Cruise Gondola to Employ MacGregor Technology
Royal Caribbean International's first Quantum Class cruise ship will feature a unique crane and viewing gondola supplied by MacGregor; the North Star will lift guests 91m above sea level to give them panoramic views of the sea and surrounding ports of call.
MacGregor has won the contract to deliver North Star, an engineering marvel that takes guests to new heights with a jewel-shaped, glass capsule, transporting them on a spectacular journey more than 91 m (300 feet) above the ocean and over the sides of the ship to deliver awe-inspiring 360-degree views for Royal Caribbean International's first Quantum Class cruise ship, Quantum of the Seas. The crane's slewing function will also allow the viewing gondola to be swung out over the sea for a unique guest experience. The order was booked in the second quarter 2013 order intake.
Quantum class will debut in fall 2014 with Quantum of the Seas, followed by her sister-ship Anthem (ANTM) of the Seas in spring 2015. Quantum ships span 16 decks, encompass 167,800 gross registered tons, carry 4,180 guests at double occupancy and feature 2,090 staterooms. Quantum of the Seas will sail out of the New York Harbor from her homeport of Cape Liberty on 7- to 12-night itineraries during the winter 2014/15 season. The ship is under construction at German shipyard, Meyer Werft and is scheduled to make its debut crossing from Southampton to New York in autumn 2014.
The electro/hydraulically-driven crane will have an outreach of 41m, and the 7.1-tonne viewing gondola will be able to accommodate 14 guests and one crew member. The gondola will be fitted with a stabilising system to ensure that it remains level with respect to the vessel's deck. It will also damp gondola movements, providing a comfortable ride for the guests.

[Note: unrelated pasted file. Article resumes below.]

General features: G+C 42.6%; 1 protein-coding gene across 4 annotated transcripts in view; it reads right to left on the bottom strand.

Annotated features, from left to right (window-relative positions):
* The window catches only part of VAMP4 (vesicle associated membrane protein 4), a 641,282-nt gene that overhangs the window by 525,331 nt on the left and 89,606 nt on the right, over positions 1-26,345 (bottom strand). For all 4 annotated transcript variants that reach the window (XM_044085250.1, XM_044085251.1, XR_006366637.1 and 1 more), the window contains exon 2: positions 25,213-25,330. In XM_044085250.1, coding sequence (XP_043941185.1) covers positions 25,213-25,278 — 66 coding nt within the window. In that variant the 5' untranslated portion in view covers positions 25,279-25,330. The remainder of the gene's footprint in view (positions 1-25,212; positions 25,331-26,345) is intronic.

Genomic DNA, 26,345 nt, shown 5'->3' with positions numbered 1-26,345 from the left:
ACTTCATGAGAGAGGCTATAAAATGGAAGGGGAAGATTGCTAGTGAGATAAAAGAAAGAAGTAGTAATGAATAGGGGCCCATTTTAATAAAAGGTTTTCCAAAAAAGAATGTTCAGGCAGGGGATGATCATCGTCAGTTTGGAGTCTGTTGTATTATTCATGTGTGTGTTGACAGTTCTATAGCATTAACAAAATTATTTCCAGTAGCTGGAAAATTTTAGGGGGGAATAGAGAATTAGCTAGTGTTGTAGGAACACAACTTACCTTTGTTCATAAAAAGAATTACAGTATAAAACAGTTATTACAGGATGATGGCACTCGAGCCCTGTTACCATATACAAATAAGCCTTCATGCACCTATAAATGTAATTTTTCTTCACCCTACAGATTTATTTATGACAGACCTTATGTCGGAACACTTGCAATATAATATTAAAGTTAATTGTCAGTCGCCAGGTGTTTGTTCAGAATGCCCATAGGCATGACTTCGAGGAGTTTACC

"We are the first crane supplier involved in anything like this type for a cruise ship," said Jonas Hägglund, MacGregor Sales Manager. "Safety is paramount, and the operator needed a crane supplier that would not only deliver the highest safety standards, but also proven, reliable technology for the North Star guest experience."
The system is designed for 100% redundancy with two separate power units, each large enough to drive the crane in reduced speed mode, MacGregor said; and it will also be provided with a diesel-driven emergency power pack. Additional safety features include automatic cut outs and safety valve overload protection on all crane motions. The crane is designed to standards set by German technical certification company, TÜV süd.
North Star will be controlled using a separate PLC safety system in addition to a MacGregor CC3000 crane control system. "The CC3000 provides excellent load control and can easily be adjusted with a laptop computer for different parameters, such as speed ramp times," said Mr. Hägglund. "All crane movements will be smooth and immediate, with stepless speed control, essential for this type of guest experience. It is also important that the experience is as quiet as possible, so the main power pack will be rubber-suspended to minimize vibrations and noise transmission; the crane housing will also be isolated to minimize noise.
"Given the vessel's cruising areas, the system is fitted with an air-type cooler to keep the crane's hydraulic oil at a moderate temperature even in very hot ambient conditions; this ensures a long oil life and reliable crane performance," he added.